During Women's History Month, we recognize female achievement across centuries and professions, including music. While more than a few designated weeks every March are necessary to reverse the consequences of an historical narrative written largely by men and for men over centuries, it's important to celebrate the progress we've made as we continue to work towards inclusiveness.
In the article, "Women's Hidden Roles in Historic Preservation," Laura Kise offers a wonderful summary of the actions we can take to celebrate all year round:
Every one of us can contribute to this enriched history by remaining curious, researching women, including historical women’s stories, quotes and objects in our museums and heritage sites.
Hiring women in all roles related to history and preservation, and educating women about other women in history.
Women themselves can continue to share their own stories to pass them down to future generations.
As a preservationist, I'm proud that the origin story of my profession is significantly female. The earliest examples in the United States are from Native American women who maintained and preserved their cultural heritage through folklore, storytelling and mediating peace. The Mount Vernon Ladies' Association was the first national historic preservation organization. They saved President Washington's home and continue to own and operate the property today. In 1853, Louisa Bird Cunningham wrote the following words to her daughter Ann that would inspire her to establish the organization:
"If the men of America have seen fit to allow the home of its most respected hero to go to ruin, why can't the women of America band together to save it?"
These female beginnings, inspiring as they may be, were also problematic. While women led the preservation movement, their efforts lauded male history (particularly Caucasian men of European descent) to the exclusion of their own and that of all other minority populations. A casualty of their time, chronicling the female experience was neglected, much less given secondary focus, and those uncollected accounts and artifacts are forever lost.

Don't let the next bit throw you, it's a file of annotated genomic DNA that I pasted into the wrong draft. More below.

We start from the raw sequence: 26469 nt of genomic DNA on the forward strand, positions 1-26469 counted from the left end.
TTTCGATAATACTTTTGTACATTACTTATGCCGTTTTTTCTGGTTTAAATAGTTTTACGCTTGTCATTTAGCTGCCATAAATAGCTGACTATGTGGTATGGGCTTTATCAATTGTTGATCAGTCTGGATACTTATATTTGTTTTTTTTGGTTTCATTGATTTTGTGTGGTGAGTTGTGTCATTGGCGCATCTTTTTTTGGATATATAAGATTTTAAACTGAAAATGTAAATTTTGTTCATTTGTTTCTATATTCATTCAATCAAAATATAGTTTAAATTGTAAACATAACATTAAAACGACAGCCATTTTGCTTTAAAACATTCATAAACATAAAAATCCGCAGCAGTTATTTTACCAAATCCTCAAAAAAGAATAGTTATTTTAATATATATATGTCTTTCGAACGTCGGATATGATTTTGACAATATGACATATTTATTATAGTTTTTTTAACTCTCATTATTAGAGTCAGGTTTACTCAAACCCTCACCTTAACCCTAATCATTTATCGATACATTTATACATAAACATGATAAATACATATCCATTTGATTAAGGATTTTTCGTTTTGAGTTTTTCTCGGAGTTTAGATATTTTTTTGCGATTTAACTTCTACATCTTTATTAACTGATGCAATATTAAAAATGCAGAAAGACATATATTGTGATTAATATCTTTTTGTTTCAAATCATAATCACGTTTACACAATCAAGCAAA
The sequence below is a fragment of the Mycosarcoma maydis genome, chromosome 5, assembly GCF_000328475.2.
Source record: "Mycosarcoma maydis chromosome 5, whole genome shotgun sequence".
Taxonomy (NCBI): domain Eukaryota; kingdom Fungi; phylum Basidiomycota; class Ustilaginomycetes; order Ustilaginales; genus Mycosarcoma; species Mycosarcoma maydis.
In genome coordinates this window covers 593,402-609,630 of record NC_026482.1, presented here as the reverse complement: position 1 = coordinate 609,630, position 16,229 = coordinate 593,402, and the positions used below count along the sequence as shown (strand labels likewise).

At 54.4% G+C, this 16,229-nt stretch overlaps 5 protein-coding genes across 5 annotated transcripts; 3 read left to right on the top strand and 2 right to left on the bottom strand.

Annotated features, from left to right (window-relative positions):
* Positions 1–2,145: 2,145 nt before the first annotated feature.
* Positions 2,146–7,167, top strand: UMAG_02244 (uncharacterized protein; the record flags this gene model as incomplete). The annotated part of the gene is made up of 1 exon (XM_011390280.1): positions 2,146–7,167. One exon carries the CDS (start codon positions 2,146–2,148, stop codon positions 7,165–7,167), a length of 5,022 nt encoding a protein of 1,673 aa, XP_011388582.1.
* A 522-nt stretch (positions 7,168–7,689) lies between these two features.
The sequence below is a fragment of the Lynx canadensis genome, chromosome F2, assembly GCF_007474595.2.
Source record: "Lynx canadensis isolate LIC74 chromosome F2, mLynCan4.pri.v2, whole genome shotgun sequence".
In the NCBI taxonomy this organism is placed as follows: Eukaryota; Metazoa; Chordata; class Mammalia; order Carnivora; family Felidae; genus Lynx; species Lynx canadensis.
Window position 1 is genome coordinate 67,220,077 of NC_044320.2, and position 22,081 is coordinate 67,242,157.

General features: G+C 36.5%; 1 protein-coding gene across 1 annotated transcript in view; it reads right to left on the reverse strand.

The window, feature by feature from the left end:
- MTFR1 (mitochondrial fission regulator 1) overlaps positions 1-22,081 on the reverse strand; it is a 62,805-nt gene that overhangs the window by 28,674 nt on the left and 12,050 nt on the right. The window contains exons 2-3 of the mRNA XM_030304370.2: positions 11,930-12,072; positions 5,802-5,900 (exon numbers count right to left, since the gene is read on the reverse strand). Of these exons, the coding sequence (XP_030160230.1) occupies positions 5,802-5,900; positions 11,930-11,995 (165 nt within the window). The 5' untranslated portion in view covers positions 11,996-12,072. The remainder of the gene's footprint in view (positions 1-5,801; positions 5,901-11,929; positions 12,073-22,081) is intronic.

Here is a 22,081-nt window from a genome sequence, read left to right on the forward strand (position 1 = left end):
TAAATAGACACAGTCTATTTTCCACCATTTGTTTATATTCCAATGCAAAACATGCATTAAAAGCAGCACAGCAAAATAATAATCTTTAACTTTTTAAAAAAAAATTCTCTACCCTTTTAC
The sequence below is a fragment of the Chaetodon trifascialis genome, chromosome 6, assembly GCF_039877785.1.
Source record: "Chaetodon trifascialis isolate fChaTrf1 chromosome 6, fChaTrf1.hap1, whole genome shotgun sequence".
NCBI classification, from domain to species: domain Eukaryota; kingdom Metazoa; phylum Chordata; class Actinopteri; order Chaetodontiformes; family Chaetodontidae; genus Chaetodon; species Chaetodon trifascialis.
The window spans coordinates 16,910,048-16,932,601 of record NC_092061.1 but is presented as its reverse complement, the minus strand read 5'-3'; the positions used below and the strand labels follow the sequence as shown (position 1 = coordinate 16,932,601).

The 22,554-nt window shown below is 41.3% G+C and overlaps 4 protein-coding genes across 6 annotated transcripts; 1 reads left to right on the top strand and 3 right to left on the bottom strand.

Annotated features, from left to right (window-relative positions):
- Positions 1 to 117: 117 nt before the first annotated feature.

But women began to express concerns about their representation in the mid-nineteenth century with the Battle of Bunker Hill memorial. Although men and women both fought on the battlefield and women championed this commemorative piece through advocacy and fundraising, only men were acknowledged:
"Half a people made only half a monument," wrote Dr. Harriot Hunt. "The other half, the feminine, made it a whole." It was designed "for John and Peter, not Mary and Deborah. But it will not be always so."
To a significant degree, this early focus permeates the profession today. I see it in my own work. Most of my projects have focused on Caucasian male artists because this is where public and private interests meet opportunity and funding. Unfortunately, as long as preservation professionals and their work depend on grants and benefactors instead of salaries promoting objectivity and diversity, this influence will always be there. As for determining who and what should be preserved and advocated, these decisions should be more democratic. After all, our history is a public trust and should be treated accordingly.
Delving further into the issue of power and affluence, many pioneering female preservationists were from the upper echelons of society. This inadvertently led to preservation being perceived as a "hobby" or "pastime" for the wealthy woman instead of a profession worthy of salary and benefit like their male counterparts in architecture. They weren't considered professionals, but handmaidens. This leisurely stigma in conjunction with its caretaking nature (feminine) has continued to define preservation in such a way that it has never been able to escape from its founding and claim the professional dignity it deserves. Women are still associated with volunteerism (the origins of preservation) and men are associated with career earnings (traditional bread winner role).
Historically devalued by patriarchy and a culture of volunteerism dependent on chance and charity, the obstacles faced by our predecessors remain. Women are still underrepresented as subjects and undercompensated as professionals. This is because preservation work is still essentially funded the same way and by the same people. You'll find some of my thoughts and ideas about how we can restructure and build anew in the recent entry, "Rural America Scholarship Program Supports Music History And Heritage Work On Main Street."
My M.A. thesis at the University of Westminster concerned Europe's aristocratic concert society, its patronage and influence, the emergence of public concerts for the middle class (Bourgeoise) and the elitism associated with opera and classical music that continues to hinder the genre's ability to capture a broader audience today. This research constructed the foundation of my work and professional identity. I want to create accessibility, relevance and excitement for the music of yesteryear so that it can bypass its historical oppressors and live in the world as it should.
Preservation is rooted in feminine virtues. History, in its interpretation and resulting heritage, tends to be masculine. In order for preservation to reach its full potential and offer women an equal share, we need reconciliation. It's about eradicating stigmas and stereotypes, diversifying, replacing qualitative associations with quantifiable ones, and assigning value. In short, establishing preservation as a profession supported by and beholden to the public trust that is mankind and womankind.
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